The first day of the program was devoted to the discussion of economic development through global trade, tourism, and culture. After reviewing the Indy Chamber's multi-faceted approach to international economic development, the program transitioned to a session that focused on trade shows and conventions. Delegates heard from Guido Gudat, vice-president of Koelnmesse. Koelnmesse is Germany's largest trade show organizer and hosts 75 international trade shows and 2,000 conferences for 340,000 visitors a year. Exploring the German business model for trade shows and conventions was interesting, but it was especially interesting for delegates to hear from Leonard Hoops, CEO of Visit Indy, about how we can apply their model to Indianapolis and some of the things his talented team is doing now to build our convention pipeline for years to come.
Day two of the program focused on transportation, logistics, and energy. The delegation heard from Michael Garvens, chair of the management board for the Cologne Bonn Airport. Cologne Bonn Airport is among the top ten airports in Europe for cargo. UPS is their primary carrier for cargo, and we were pleased to have Marion Frings, region public affairs manager for UPS, share about their experience and priorities. The critical role of a city's airport for economic development is indisputable. A healthy, growing airport is a cornerstone of an economically competitive city. There are many similarities between our airports, both the drivers of success and the challenges faced.
The program also included a visit to Rhine Energy. Germany consumers pay the highest electricity prices in Europe and it is projected that prices will continue to rise. Germany's new renewable energy policy has met with mixed reviews. The shift away from nuclear power and toward green energy, known as Energiewende or energy revolution, has resulted in reported 20% increases to energy bills. There has been much discussion about this from different people during our time here. One of the primary campaign issues in Sunday's election in Germany was how these utility rates should be managed.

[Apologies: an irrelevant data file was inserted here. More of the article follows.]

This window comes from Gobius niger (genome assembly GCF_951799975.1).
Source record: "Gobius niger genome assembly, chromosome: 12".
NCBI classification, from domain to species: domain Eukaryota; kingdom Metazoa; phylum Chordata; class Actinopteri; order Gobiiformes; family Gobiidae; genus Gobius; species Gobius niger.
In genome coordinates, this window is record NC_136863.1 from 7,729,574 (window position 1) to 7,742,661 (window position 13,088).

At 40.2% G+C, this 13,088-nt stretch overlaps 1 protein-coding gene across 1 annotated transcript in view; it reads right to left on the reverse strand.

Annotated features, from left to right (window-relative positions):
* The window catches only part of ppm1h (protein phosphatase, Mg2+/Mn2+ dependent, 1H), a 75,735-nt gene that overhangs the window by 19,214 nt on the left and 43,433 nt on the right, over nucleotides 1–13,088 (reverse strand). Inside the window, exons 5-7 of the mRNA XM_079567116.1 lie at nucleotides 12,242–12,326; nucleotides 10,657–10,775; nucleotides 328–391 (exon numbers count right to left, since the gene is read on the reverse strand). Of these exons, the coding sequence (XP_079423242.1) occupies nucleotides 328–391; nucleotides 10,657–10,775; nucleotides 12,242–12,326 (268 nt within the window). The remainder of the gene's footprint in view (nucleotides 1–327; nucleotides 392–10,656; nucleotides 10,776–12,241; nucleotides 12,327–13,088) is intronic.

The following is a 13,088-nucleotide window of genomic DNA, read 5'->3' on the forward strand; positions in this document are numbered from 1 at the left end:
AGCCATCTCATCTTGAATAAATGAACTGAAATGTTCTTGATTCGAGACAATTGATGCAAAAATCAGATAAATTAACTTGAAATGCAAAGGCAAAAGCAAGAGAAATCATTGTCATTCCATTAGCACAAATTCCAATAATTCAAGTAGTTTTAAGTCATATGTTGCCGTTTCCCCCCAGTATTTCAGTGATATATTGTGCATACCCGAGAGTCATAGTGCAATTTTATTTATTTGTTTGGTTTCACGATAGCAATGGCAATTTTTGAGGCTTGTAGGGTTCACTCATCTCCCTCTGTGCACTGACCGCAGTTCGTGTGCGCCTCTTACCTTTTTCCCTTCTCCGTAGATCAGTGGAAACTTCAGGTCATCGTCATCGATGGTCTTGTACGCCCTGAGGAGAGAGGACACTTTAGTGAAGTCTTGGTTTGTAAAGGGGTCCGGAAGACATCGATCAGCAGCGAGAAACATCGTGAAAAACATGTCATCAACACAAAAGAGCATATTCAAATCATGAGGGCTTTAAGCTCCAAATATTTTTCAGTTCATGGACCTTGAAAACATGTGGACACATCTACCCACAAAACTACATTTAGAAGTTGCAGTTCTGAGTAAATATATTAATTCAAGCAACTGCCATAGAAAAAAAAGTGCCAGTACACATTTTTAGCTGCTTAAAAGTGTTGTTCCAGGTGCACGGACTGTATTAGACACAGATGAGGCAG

The final day of programming dealt with education and workforce development. A presentation from Indianapolis Deputy Mayor Jason Kloth provided framework and context for this issue. A diverse panel of some of our city's leaders shared their perspectives of the education and training challenges our city and region face. Our thanks to Dan Elsener of Marian University, Dr. Kathy Lee of Ivy Tech, Brooke Huntington of EmployIndy, David Garner of the International School of Indiana, Greg Fennig of IPL and Dennis Bland of the Center for Leadership Development for their comments and participation.
The discussion concluded with a trip to Ford Germany. At Ford-Werke GmbH, delegates had a great overview of the German educational system beginning with primary school. But our focus was on vocational and apprenticeship training programs. Ford is a model for this and their executive team not only shared information about the program as a whole, but also outlined some of the detailed methods and planning involved in the program. This discussion about Ford's comprehensive apprenticeship program is especially relevant as we consider what education and training is needed for our existing workforce as well as our future workforce in order to ensure we are competitive in the global economy.
As we discuss opportunities promote Indianapolis' strong business climate to a global market, we will look for best practices we can apply to our own efforts to make Indianapolis even better.